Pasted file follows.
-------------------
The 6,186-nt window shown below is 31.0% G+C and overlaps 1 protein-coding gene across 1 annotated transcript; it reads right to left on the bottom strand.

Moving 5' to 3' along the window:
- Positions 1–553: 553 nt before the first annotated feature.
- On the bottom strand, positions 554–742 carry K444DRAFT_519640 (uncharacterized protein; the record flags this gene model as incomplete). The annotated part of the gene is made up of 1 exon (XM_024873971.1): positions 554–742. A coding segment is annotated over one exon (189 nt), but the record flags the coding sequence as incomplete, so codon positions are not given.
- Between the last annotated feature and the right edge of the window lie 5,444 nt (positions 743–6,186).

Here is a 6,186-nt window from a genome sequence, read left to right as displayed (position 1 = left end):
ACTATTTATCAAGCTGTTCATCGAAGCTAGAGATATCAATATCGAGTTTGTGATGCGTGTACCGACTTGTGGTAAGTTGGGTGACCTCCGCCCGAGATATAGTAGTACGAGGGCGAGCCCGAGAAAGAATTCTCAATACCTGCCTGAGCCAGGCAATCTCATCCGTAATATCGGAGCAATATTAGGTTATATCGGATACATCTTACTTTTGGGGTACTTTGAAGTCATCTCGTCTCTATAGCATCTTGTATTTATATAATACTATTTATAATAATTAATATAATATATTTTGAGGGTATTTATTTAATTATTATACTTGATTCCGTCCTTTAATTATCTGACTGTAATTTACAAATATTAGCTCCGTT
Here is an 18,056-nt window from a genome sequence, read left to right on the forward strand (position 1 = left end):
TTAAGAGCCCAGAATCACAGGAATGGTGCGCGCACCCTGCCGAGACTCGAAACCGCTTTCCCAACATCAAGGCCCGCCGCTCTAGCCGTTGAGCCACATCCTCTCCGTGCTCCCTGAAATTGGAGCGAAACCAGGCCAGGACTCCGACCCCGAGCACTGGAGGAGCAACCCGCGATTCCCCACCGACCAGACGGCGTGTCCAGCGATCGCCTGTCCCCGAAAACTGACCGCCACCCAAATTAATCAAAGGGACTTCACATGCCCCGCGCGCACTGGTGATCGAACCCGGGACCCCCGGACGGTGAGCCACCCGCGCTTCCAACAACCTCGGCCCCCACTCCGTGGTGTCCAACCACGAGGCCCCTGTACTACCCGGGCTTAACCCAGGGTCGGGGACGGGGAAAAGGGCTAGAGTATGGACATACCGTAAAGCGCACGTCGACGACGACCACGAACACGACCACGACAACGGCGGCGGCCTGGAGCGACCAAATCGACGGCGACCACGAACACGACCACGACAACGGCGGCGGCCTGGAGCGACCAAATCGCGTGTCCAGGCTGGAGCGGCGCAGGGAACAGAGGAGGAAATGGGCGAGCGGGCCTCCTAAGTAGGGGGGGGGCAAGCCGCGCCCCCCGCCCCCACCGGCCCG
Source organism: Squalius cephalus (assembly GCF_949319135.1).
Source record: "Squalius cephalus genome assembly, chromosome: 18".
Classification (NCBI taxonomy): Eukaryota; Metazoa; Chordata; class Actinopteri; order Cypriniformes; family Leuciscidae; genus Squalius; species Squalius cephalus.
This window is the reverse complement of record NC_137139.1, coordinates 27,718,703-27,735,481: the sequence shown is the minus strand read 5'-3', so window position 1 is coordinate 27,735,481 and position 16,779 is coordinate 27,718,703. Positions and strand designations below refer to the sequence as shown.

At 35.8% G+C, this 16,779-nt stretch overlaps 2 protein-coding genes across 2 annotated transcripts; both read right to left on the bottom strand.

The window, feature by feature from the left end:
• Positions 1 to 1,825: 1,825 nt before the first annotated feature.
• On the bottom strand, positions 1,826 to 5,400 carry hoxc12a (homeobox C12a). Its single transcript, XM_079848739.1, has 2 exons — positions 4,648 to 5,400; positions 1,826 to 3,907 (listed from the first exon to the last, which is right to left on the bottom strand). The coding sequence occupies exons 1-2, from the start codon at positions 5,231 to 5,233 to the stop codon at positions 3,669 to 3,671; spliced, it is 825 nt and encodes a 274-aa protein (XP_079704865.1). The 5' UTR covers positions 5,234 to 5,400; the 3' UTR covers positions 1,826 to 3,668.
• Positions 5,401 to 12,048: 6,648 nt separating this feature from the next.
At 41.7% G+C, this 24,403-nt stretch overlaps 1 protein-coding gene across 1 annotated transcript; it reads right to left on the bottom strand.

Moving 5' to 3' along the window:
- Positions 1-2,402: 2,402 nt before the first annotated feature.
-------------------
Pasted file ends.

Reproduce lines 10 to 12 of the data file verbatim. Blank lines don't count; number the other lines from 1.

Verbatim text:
Source organism: Squalius cephalus (assembly GCF_949319135.1).
Source record: "Squalius cephalus genome assembly, chromosome: 18".
Classification (NCBI taxonomy): Eukaryota; Metazoa; Chordata; class Actinopteri; order Cypriniformes; family Leuciscidae; genus Squalius; species Squalius cephalus.